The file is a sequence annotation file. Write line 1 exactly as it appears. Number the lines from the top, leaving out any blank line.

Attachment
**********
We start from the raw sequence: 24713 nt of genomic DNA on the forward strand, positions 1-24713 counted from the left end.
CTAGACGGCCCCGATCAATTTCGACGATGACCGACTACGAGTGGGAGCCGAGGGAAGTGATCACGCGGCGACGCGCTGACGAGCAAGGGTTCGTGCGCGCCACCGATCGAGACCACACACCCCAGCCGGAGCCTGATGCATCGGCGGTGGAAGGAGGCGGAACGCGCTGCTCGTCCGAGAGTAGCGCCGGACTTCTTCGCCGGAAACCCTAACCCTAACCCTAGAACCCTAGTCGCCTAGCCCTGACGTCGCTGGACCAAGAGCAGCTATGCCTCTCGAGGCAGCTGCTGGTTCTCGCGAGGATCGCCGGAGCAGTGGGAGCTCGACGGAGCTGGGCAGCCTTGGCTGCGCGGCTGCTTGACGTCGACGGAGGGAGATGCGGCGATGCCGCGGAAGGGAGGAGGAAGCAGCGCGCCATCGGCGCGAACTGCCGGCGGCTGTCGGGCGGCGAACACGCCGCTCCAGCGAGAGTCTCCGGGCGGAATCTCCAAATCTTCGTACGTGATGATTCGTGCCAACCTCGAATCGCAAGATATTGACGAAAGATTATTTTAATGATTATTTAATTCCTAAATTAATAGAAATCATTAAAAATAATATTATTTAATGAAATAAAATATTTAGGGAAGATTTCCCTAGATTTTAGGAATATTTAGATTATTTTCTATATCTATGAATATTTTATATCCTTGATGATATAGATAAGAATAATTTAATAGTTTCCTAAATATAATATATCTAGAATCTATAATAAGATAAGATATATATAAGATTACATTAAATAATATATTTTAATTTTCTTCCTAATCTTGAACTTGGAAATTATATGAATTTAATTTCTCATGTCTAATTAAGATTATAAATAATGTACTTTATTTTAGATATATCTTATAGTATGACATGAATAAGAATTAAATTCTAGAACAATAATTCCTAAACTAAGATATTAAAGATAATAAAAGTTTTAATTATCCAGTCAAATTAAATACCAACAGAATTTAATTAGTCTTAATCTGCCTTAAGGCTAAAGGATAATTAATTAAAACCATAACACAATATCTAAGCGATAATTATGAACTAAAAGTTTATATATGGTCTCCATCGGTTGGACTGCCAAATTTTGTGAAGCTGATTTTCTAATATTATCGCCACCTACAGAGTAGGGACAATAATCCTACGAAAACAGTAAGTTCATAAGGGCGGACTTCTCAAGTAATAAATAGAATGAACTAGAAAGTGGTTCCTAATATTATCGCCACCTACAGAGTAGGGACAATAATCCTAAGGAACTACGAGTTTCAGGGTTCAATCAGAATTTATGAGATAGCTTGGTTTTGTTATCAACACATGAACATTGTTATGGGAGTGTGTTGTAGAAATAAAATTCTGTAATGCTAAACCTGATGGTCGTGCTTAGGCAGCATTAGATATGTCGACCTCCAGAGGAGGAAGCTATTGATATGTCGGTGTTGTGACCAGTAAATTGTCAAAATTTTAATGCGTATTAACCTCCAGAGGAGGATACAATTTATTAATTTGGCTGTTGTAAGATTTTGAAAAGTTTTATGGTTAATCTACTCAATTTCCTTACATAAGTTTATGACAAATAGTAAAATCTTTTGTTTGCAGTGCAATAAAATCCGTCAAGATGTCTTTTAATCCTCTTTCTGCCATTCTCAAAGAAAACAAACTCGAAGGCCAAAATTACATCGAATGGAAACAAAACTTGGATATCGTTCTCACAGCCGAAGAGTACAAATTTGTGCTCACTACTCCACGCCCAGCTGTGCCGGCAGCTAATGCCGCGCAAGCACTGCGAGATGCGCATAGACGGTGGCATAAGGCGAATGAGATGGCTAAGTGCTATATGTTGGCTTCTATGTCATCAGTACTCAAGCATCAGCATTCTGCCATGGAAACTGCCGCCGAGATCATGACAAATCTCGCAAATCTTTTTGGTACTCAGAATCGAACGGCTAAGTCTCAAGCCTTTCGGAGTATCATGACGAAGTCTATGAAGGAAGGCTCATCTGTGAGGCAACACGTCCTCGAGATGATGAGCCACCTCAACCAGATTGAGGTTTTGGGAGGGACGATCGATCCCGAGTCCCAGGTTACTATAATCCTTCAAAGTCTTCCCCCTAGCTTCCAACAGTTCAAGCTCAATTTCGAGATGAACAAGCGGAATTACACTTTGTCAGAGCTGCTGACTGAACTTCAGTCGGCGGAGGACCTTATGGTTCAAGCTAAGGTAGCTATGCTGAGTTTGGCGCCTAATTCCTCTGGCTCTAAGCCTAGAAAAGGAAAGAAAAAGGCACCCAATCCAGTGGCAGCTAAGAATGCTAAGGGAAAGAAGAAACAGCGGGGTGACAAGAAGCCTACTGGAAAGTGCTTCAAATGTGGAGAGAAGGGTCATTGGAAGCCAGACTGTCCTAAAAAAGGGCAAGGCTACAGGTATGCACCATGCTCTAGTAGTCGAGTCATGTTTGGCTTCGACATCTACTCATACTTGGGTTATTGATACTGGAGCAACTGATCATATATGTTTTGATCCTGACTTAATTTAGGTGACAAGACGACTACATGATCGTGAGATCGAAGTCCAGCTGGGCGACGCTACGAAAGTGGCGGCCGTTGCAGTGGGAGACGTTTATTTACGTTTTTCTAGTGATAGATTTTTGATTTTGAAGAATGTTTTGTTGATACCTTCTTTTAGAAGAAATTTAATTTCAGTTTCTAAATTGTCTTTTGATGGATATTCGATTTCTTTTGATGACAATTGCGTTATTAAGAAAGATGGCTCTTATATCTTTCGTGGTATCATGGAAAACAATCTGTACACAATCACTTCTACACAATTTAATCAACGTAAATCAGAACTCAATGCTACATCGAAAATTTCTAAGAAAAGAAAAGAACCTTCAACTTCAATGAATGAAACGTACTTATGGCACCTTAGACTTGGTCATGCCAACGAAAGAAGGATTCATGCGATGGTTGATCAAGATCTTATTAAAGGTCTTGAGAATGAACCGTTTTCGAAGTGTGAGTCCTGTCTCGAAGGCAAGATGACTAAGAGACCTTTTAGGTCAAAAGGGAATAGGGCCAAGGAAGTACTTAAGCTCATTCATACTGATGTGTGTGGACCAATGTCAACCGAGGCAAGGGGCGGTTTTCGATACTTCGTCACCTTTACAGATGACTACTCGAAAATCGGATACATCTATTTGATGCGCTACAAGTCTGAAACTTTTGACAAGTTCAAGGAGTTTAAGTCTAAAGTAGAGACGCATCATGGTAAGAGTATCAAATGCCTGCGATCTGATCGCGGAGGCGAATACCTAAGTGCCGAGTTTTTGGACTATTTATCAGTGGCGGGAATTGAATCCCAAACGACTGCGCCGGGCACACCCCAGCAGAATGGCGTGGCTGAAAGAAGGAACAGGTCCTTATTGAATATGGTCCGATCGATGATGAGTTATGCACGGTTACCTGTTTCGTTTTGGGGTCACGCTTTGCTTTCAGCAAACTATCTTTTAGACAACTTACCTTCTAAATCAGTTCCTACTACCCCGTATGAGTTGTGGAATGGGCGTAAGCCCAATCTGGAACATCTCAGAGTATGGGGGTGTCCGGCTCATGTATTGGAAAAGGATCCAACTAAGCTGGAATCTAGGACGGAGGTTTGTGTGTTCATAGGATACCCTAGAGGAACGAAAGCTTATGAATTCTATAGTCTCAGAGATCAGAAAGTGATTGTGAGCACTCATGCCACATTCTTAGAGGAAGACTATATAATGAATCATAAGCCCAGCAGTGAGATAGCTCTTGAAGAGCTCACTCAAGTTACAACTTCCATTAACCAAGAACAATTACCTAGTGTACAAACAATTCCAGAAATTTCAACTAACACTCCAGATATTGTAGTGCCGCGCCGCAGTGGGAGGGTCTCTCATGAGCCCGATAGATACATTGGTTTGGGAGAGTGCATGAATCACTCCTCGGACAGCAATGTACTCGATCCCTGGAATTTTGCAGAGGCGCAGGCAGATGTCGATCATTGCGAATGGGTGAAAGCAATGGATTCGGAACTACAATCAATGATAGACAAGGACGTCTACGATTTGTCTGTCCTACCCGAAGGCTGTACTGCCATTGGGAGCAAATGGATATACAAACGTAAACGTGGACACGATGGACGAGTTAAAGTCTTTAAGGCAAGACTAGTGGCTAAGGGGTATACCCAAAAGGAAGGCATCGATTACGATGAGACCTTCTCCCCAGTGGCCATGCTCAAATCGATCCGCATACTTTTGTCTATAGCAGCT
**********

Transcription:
We start from the raw sequence: 24713 nt of genomic DNA on the forward strand, positions 1-24713 counted from the left end.